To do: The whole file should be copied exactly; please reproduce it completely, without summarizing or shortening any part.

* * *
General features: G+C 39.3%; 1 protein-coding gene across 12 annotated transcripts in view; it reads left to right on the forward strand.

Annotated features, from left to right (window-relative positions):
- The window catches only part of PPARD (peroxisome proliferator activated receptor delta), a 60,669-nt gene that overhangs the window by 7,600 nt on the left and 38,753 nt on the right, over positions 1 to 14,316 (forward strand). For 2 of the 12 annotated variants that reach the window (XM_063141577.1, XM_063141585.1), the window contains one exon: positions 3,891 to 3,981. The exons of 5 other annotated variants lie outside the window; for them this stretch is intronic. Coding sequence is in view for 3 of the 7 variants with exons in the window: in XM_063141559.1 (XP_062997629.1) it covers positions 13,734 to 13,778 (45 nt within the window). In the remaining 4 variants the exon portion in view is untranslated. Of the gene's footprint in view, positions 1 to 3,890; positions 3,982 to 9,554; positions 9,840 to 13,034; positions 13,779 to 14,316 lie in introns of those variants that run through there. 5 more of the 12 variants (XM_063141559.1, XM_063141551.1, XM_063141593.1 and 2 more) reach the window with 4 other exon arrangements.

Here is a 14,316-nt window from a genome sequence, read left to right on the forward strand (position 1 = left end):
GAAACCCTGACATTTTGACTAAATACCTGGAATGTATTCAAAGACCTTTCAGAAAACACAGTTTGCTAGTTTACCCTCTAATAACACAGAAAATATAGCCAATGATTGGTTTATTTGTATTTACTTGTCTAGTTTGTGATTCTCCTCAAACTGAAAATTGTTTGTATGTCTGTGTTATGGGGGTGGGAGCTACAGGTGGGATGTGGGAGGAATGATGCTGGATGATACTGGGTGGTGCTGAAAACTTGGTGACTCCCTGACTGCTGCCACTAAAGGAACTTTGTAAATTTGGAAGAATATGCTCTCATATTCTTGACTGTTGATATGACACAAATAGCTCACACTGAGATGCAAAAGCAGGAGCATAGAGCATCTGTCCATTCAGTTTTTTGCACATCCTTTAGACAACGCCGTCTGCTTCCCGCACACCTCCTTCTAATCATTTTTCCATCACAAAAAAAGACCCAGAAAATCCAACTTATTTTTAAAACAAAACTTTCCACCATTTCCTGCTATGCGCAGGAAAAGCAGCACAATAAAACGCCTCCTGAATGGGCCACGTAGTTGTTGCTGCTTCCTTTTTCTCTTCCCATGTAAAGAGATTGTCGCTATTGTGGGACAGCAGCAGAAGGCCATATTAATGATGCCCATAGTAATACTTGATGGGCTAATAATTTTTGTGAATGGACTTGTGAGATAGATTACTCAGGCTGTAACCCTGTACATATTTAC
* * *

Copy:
General features: G+C 39.3%; 1 protein-coding gene across 12 annotated transcripts in view; it reads left to right on the forward strand.

Annotated features, from left to right (window-relative positions):
- The window catches only part of PPARD (peroxisome proliferator activated receptor delta), a 60,669-nt gene that overhangs the window by 7,600 nt on the left and 38,753 nt on the right, over positions 1 to 14,316 (forward strand). For 2 of the 12 annotated variants that reach the window (XM_063141577.1, XM_063141585.1), the window contains one exon: positions 3,891 to 3,981. The exons of 5 other annotated variants lie outside the window; for them this stretch is intronic. Coding sequence is in view for 3 of the 7 variants with exons in the window: in XM_063141559.1 (XP_062997629.1) it covers positions 13,734 to 13,778 (45 nt within the window). In the remaining 4 variants the exon portion in view is untranslated. Of the gene's footprint in view, positions 1 to 3,890; positions 3,982 to 9,554; positions 9,840 to 13,034; positions 13,779 to 14,316 lie in introns of those variants that run through there. 5 more of the 12 variants (XM_063141559.1, XM_063141551.1, XM_063141593.1 and 2 more) reach the window with 4 other exon arrangements.

Here is a 14,316-nt window from a genome sequence, read left to right on the forward strand (position 1 = left end):
GAAACCCTGACATTTTGACTAAATACCTGGAATGTATTCAAAGACCTTTCAGAAAACACAGTTTGCTAGTTTACCCTCTAATAACACAGAAAATATAGCCAATGATTGGTTTATTTGTATTTACTTGTCTAGTTTGTGATTCTCCTCAAACTGAAAATTGTTTGTATGTCTGTGTTATGGGGGTGGGAGCTACAGGTGGGATGTGGGAGGAATGATGCTGGATGATACTGGGTGGTGCTGAAAACTTGGTGACTCCCTGACTGCTGCCACTAAAGGAACTTTGTAAATTTGGAAGAATATGCTCTCATATTCTTGACTGTTGATATGACACAAATAGCTCACACTGAGATGCAAAAGCAGGAGCATAGAGCATCTGTCCATTCAGTTTTTTGCACATCCTTTAGACAACGCCGTCTGCTTCCCGCACACCTCCTTCTAATCATTTTTCCATCACAAAAAAAGACCCAGAAAATCCAACTTATTTTTAAAACAAAACTTTCCACCATTTCCTGCTATGCGCAGGAAAAGCAGCACAATAAAACGCCTCCTGAATGGGCCACGTAGTTGTTGCTGCTTCCTTTTTCTCTTCCCATGTAAAGAGATTGTCGCTATTGTGGGACAGCAGCAGAAGGCCATATTAATGATGCCCATAGTAATACTTGATGGGCTAATAATTTTTGTGAATGGACTTGTGAGATAGATTACTCAGGCTGTAACCCTGTACATATTTAC